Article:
May I ask what is the font name you’re using in your blog? I love it :-)

    • 10
      ) dfbgt
      July 9, 2014 at 4:49 am

      Candara

      • 11
        ) Sam
        July 9, 2014 at 7:54 am

        Thank you!

        • July 9, 2014 at 8:42 am

          Looks like you’ve already got your answer, sorry for being a bit late!

          • 24
            ) Sam
            July 9, 2014 at 9:11 am

            Not an issue, Nasim. Thanks for your time to reply.

  2. 2
    ) Sebastiano
    July 8, 2014 at 9:30 am

    Hi Nasim, thank you for those two recent articles on how to get accurate colors using Sony and Fuji cameras and LR. Is there a similar article also for Nikon cameras?

    p.s. I have still to read carefully both :)

  3. 3
    ) Pete
    July 8, 2014 at 9:36 am

    Hi Nasim
    Do I have to reimport my library when I do this or is there another way to apply this to my already imported libraries?

    • July 9, 2014 at 8:44 am

      Pete, you can already apply these settings to your imported photos – just copy the “Calibration” part only (Develop->Copy Settings), then paste to all photos you want changed.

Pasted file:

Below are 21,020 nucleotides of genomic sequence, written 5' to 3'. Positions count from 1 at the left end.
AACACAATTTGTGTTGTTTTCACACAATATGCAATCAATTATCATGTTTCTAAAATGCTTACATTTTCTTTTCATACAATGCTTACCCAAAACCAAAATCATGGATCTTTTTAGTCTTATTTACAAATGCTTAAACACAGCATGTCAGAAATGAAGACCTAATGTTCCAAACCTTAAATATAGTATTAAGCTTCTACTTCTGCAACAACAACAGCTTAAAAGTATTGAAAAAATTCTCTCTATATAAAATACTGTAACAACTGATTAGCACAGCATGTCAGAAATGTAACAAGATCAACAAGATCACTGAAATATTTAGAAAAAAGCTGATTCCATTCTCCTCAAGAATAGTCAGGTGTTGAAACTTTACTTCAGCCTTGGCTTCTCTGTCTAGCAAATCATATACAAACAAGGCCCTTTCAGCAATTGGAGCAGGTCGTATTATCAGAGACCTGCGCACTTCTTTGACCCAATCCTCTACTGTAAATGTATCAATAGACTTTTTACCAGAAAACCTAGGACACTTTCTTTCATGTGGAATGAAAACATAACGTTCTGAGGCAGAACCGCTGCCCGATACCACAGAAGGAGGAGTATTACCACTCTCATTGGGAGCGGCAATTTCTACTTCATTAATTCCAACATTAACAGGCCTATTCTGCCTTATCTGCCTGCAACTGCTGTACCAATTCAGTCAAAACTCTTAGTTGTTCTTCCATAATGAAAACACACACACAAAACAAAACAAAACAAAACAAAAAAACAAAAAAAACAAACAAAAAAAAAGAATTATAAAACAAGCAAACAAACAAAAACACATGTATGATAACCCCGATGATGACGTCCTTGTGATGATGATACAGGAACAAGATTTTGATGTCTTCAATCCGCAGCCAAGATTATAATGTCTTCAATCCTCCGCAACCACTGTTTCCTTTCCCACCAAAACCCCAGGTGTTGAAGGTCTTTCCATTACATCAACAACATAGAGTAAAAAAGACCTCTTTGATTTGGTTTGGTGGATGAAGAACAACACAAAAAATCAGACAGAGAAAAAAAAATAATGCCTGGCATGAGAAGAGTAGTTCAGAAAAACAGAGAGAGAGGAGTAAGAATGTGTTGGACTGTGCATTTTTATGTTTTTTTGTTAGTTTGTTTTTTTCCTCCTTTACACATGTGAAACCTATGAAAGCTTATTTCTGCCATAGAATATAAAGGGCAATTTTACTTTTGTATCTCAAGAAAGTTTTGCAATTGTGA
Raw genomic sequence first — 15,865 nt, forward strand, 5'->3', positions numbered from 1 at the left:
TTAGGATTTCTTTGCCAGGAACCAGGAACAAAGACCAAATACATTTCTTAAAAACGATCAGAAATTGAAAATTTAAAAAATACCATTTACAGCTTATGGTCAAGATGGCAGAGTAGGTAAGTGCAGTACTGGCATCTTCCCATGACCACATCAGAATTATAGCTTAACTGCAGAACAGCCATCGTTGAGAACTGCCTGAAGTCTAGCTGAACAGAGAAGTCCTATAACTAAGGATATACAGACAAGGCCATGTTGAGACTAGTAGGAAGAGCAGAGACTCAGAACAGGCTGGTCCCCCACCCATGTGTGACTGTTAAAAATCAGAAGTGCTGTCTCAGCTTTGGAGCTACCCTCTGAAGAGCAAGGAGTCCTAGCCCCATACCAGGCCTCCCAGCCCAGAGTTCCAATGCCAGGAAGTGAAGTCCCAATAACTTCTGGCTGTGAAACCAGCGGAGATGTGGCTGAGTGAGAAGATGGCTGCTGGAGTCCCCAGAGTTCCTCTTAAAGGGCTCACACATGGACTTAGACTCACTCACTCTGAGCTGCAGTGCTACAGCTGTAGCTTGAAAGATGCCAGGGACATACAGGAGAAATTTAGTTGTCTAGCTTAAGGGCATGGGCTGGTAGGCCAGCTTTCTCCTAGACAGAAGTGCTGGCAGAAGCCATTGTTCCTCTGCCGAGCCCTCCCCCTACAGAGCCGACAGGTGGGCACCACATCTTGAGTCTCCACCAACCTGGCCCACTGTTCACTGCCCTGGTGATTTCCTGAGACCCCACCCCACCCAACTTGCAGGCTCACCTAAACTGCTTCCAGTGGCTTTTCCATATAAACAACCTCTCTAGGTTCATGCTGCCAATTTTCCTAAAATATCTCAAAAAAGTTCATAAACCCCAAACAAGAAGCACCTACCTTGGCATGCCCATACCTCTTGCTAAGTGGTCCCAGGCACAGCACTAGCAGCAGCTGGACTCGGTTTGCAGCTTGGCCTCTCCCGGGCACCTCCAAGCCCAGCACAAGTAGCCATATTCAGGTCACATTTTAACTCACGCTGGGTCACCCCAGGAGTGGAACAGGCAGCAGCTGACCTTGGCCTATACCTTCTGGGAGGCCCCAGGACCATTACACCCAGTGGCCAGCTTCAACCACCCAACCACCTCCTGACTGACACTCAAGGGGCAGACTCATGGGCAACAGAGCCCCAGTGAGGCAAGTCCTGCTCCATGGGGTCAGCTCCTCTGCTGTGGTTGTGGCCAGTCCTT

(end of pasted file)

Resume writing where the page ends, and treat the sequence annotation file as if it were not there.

4. 4
    ) John Mottershaw
    July 8, 2014 at 9:39 am

    Great article!

    Just one thing though – even as a RAW shooter with a camera like the XT-1 it is worth choosing a profile on the camera to emulate the profile in Lightroom simply because it is affects what you see on the camera’s screen.

    • July 9, 2014 at 8:52 am

      John, absolutely! I usually use the “Standard” profile in all cameras I shoot with. Some cameras are pretty dull with Standard, so in those cases I might switch to something like Vivid.

  5. 5
    ) Brian Bullock
    July 8, 2014 at 11:32 am

    Hi, Nasim.

    Are there equivalents to these presets in ACR? I don’t need any of the ‘extras’ in Lr and prefer the UI in ACR, so I have chosen to pass on Lr even though I have Adobe’s CC. Thanks for all of the valuable services you provide us with photographylife.com.

    • July 9, 2014 at 8:53 am

      Brian, yes, ACR is an exact replica of Lightroom in terms of camera profiles!

  6. 6
    ) James Stephens
    July 8, 2014 at 12:47 pm

    Hi Nasim, You may have just done it for most folks but for an old fellow like me, you lost me. If I use Nikon D4S and Nikon D800E, is there a simple procedure to do in Lightroom 5.5 to get those results? Thanks – Your site is one of the first 3 I look at twice a day.

    James

    • Profile photo of Daniel Michael
      8
      ) Daniel Michael
      July 8, 2014 at 1:26 pm

      Hi James,